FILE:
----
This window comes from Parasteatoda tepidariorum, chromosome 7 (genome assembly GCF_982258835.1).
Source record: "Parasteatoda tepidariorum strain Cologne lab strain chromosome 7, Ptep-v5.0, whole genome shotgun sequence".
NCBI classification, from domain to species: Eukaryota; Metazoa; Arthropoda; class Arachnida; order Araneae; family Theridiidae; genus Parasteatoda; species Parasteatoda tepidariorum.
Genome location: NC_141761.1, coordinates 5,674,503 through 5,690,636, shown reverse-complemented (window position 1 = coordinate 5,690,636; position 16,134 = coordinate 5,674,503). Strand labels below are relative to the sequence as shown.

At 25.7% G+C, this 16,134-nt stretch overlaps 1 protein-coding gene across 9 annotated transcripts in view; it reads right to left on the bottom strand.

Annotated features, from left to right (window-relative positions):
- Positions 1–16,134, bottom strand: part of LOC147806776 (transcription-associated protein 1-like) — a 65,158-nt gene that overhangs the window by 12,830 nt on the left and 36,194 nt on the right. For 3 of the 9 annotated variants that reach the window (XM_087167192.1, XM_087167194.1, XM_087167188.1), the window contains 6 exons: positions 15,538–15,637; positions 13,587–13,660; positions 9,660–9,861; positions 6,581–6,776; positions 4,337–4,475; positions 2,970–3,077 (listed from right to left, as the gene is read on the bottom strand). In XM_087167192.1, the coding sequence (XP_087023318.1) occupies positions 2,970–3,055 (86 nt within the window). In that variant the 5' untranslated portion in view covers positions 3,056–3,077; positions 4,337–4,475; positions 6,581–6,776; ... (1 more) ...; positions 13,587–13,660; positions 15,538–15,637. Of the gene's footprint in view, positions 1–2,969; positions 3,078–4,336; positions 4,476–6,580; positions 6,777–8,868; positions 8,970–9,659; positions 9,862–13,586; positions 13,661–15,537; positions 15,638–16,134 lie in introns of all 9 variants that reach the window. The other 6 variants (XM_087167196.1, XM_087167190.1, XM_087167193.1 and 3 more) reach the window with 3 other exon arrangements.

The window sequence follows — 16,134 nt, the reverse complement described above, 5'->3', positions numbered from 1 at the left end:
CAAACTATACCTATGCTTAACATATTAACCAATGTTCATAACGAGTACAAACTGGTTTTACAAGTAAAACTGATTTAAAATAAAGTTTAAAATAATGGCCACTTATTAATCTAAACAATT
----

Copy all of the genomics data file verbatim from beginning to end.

This window comes from Parasteatoda tepidariorum, chromosome 7 (genome assembly GCF_982258835.1).
Source record: "Parasteatoda tepidariorum strain Cologne lab strain chromosome 7, Ptep-v5.0, whole genome shotgun sequence".
NCBI classification, from domain to species: Eukaryota; Metazoa; Arthropoda; class Arachnida; order Araneae; family Theridiidae; genus Parasteatoda; species Parasteatoda tepidariorum.
Genome location: NC_141761.1, coordinates 5,674,503 through 5,690,636, shown reverse-complemented (window position 1 = coordinate 5,690,636; position 16,134 = coordinate 5,674,503). Strand labels below are relative to the sequence as shown.

At 25.7% G+C, this 16,134-nt stretch overlaps 1 protein-coding gene across 9 annotated transcripts in view; it reads right to left on the bottom strand.

Annotated features, from left to right (window-relative positions):
- Positions 1–16,134, bottom strand: part of LOC147806776 (transcription-associated protein 1-like) — a 65,158-nt gene that overhangs the window by 12,830 nt on the left and 36,194 nt on the right. For 3 of the 9 annotated variants that reach the window (XM_087167192.1, XM_087167194.1, XM_087167188.1), the window contains 6 exons: positions 15,538–15,637; positions 13,587–13,660; positions 9,660–9,861; positions 6,581–6,776; positions 4,337–4,475; positions 2,970–3,077 (listed from right to left, as the gene is read on the bottom strand). In XM_087167192.1, the coding sequence (XP_087023318.1) occupies positions 2,970–3,055 (86 nt within the window). In that variant the 5' untranslated portion in view covers positions 3,056–3,077; positions 4,337–4,475; positions 6,581–6,776; ... (1 more) ...; positions 13,587–13,660; positions 15,538–15,637. Of the gene's footprint in view, positions 1–2,969; positions 3,078–4,336; positions 4,476–6,580; positions 6,777–8,868; positions 8,970–9,659; positions 9,862–13,586; positions 13,661–15,537; positions 15,638–16,134 lie in introns of all 9 variants that reach the window. The other 6 variants (XM_087167196.1, XM_087167190.1, XM_087167193.1 and 3 more) reach the window with 3 other exon arrangements.

The window sequence follows — 16,134 nt, the reverse complement described above, 5'->3', positions numbered from 1 at the left end:
CAAACTATACCTATGCTTAACATATTAACCAATGTTCATAACGAGTACAAACTGGTTTTACAAGTAAAACTGATTTAAAATAAAGTTTAAAATAATGGCCACTTATTAATCTAAACAATT